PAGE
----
Cholecystitis occurs when your gallbladder becomes inflamed. Gallbladder inflammation can be caused by:
Most cholecystitis is the result of hard particles that develop in your gall bladder (gallstones) from imbalances in the substances in bile, such as cholesterol and bile salts. Gallstones can block the cystic duct, the tube through which bile flows when it leaves the gallbladder causing bile to build up and resulting in inflammation.
A tumor may prevent bile from draining out of your gallbladder properly; causing bile build up that can lead to cholecystitis.
#3 Bile duct blockage.
Kinking or scarring of the bile ducts can cause blockages that lead to cholecystitis.
Signs and symptoms of cholecystitis may include:
- Severe pain in your upper right abdomen
- Pain that radiates from your right shoulder or back
- Tenderness over your abdomen when it’s touched
Cholecystitis signs and symptoms often occur after a meal, particularly a large or fatty meal.
You should consult a gastroenterologist in case of such symptoms.
Tests and Diagnosis
Tests and procedures used to diagnose cholecystitis include:
Your doctor may order blood tests to look for signs of an infection or signs of gallbladder problems.
Imaging tests, such as abdominal ultrasound or a computerized tomography (CT) scan can be used to create pictures of your gallbladder that may reveal signs of cholecystitis.
A scan that shows the movement of bile through your body. A hepatobiliary iminodiacetic acid (HIDA) scan tracks the production and flow of bile from your liver to your small intestine and shows blockage. A HIDA scan involves injecting a radioactive dye into your body, which binds to the bile-producing cells so that it can be seen as it travels with the bile through the bile ducts.
Treatment for cholecystitis usually involves a hospital stay to stabilize the gallbladder inflammation and possible surgery.
If you’re diagnosed with cholecystitis, you’ll likely be hospitalized. Your doctor will work to control your signs and symptoms and to control the inflammation in your gallbladder. Treatments may include:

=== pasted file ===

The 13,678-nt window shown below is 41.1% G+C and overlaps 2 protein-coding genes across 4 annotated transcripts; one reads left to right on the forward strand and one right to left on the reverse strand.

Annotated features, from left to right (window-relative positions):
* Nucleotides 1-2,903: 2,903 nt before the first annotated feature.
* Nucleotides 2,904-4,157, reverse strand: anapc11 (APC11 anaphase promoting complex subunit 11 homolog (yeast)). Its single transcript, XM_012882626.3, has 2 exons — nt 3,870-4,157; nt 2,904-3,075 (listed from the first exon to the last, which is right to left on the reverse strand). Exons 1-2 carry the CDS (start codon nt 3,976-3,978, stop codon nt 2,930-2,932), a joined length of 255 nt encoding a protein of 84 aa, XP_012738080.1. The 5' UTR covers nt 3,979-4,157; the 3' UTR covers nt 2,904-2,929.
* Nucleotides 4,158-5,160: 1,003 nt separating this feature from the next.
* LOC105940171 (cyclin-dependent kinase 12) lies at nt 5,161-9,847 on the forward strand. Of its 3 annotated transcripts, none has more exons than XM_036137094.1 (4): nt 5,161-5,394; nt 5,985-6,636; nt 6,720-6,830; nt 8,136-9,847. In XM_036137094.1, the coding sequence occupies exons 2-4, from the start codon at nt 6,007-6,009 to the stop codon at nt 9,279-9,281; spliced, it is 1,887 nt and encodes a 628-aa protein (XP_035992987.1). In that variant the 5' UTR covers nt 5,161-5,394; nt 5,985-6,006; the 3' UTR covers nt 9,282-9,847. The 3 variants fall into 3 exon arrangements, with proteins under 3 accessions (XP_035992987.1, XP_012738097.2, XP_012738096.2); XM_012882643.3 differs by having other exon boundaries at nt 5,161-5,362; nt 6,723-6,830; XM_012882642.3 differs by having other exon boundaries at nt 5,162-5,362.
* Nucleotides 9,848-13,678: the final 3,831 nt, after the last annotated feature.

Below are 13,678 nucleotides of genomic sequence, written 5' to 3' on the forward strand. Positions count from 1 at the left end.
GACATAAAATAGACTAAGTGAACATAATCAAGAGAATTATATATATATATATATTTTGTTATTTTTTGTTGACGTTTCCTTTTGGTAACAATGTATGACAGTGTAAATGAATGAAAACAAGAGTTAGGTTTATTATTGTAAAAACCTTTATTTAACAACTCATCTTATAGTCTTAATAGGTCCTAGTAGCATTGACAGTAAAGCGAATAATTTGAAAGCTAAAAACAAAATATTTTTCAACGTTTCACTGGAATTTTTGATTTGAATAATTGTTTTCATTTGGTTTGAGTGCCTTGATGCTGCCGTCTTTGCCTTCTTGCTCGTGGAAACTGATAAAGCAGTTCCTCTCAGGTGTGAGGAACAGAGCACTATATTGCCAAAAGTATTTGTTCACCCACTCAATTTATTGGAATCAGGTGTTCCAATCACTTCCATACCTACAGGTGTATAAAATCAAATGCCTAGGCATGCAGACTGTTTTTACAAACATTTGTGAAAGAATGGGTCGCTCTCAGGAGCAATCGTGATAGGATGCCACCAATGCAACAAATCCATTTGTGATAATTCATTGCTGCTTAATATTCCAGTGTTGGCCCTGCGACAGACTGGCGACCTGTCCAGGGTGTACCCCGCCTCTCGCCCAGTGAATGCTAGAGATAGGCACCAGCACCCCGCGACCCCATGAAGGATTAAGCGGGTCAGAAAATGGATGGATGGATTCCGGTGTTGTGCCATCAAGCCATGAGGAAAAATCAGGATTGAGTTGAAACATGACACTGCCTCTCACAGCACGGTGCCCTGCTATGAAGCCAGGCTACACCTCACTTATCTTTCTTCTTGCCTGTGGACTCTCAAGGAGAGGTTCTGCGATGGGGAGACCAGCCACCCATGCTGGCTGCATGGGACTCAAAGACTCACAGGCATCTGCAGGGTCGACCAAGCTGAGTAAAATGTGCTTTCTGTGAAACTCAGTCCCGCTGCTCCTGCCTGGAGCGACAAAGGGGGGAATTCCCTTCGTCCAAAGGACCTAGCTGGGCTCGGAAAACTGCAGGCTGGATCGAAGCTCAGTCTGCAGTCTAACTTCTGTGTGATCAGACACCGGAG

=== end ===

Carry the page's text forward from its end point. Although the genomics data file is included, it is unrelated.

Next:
- Fasting. You may not be allowed to eat or drink at first in order to take stress off your inflamed gallbladder. So that you don’t become dehydrated, you may receive fluids through a vein in your arm.
- Antibiotics to fight infection. If your gallbladder is infected, your doctor likely will recommend antibiotics.
- Pain medications. These can help control pain until the inflammation in your gallbladder is relieved.
Your symptoms are likely to subside in a day or two.
Surgery to remove the gallbladder:
Because cholecystitis frequently recurs, most people with the condition eventually require gallbladder removal surgery (cholecystectomy). The timing of surgery will depend on the severity of your symptoms and your overall risk of problems during and after surgery. If you’re at low surgical risk, you may have surgery within 48 hours or during your hospital stay.
You can reduce your risk of cholecystitis by taking the following steps to prevent gallstones:
- Lose weight slowly. Rapid weight loss can increase the risk of gallstones. If you need to lose weight, aim to lose 1 or 2 pounds (0.5 to about 1 kilogram) a week.
- Maintain a healthy weight. Being overweight increase the risk of gallstones. To achieve a healthy weight, reduce calories and increase the physical activity. Maintain a healthy weight by continuing to eat well and exercise.
- Choose a healthy diet. Diets high in fat and low in fiber may increase the risk of gallstones. To reduce your risk of gallstones, choose a diet high in fruits, vegetables and whole grains.